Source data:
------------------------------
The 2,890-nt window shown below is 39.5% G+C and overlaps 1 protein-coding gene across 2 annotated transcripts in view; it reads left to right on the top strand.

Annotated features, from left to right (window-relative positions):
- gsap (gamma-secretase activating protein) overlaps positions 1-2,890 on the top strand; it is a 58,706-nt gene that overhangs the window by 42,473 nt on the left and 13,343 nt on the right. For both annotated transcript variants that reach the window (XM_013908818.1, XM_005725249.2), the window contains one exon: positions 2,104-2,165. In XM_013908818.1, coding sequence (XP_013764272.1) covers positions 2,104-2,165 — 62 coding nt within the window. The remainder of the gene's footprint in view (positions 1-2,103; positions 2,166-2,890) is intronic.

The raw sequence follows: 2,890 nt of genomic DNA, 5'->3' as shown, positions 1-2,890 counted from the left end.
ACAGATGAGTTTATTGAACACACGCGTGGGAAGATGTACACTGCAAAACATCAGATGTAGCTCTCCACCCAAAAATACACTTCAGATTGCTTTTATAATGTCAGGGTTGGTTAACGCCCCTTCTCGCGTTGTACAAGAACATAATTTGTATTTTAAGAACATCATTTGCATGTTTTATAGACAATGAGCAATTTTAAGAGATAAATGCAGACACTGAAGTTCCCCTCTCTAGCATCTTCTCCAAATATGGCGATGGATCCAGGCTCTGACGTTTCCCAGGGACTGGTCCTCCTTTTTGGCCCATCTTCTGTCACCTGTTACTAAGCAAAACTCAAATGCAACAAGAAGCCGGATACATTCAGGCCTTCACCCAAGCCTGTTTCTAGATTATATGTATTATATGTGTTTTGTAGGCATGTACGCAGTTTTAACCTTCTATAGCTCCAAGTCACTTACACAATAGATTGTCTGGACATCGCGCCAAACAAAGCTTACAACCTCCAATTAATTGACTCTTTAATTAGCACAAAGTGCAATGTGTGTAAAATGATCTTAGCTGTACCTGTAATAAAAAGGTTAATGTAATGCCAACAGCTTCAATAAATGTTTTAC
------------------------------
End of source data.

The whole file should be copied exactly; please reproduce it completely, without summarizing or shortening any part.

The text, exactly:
The 2,890-nt window shown below is 39.5% G+C and overlaps 1 protein-coding gene across 2 annotated transcripts in view; it reads left to right on the top strand.

Annotated features, from left to right (window-relative positions):
- gsap (gamma-secretase activating protein) overlaps positions 1-2,890 on the top strand; it is a 58,706-nt gene that overhangs the window by 42,473 nt on the left and 13,343 nt on the right. For both annotated transcript variants that reach the window (XM_013908818.1, XM_005725249.2), the window contains one exon: positions 2,104-2,165. In XM_013908818.1, coding sequence (XP_013764272.1) covers positions 2,104-2,165 — 62 coding nt within the window. The remainder of the gene's footprint in view (positions 1-2,103; positions 2,166-2,890) is intronic.

The raw sequence follows: 2,890 nt of genomic DNA, 5'->3' as shown, positions 1-2,890 counted from the left end.
ACAGATGAGTTTATTGAACACACGCGTGGGAAGATGTACACTGCAAAACATCAGATGTAGCTCTCCACCCAAAAATACACTTCAGATTGCTTTTATAATGTCAGGGTTGGTTAACGCCCCTTCTCGCGTTGTACAAGAACATAATTTGTATTTTAAGAACATCATTTGCATGTTTTATAGACAATGAGCAATTTTAAGAGATAAATGCAGACACTGAAGTTCCCCTCTCTAGCATCTTCTCCAAATATGGCGATGGATCCAGGCTCTGACGTTTCCCAGGGACTGGTCCTCCTTTTTGGCCCATCTTCTGTCACCTGTTACTAAGCAAAACTCAAATGCAACAAGAAGCCGGATACATTCAGGCCTTCACCCAAGCCTGTTTCTAGATTATATGTATTATATGTGTTTTGTAGGCATGTACGCAGTTTTAACCTTCTATAGCTCCAAGTCACTTACACAATAGATTGTCTGGACATCGCGCCAAACAAAGCTTACAACCTCCAATTAATTGACTCTTTAATTAGCACAAAGTGCAATGTGTGTAAAATGATCTTAGCTGTACCTGTAATAAAAAGGTTAATGTAATGCCAACAGCTTCAATAAATGTTTTAC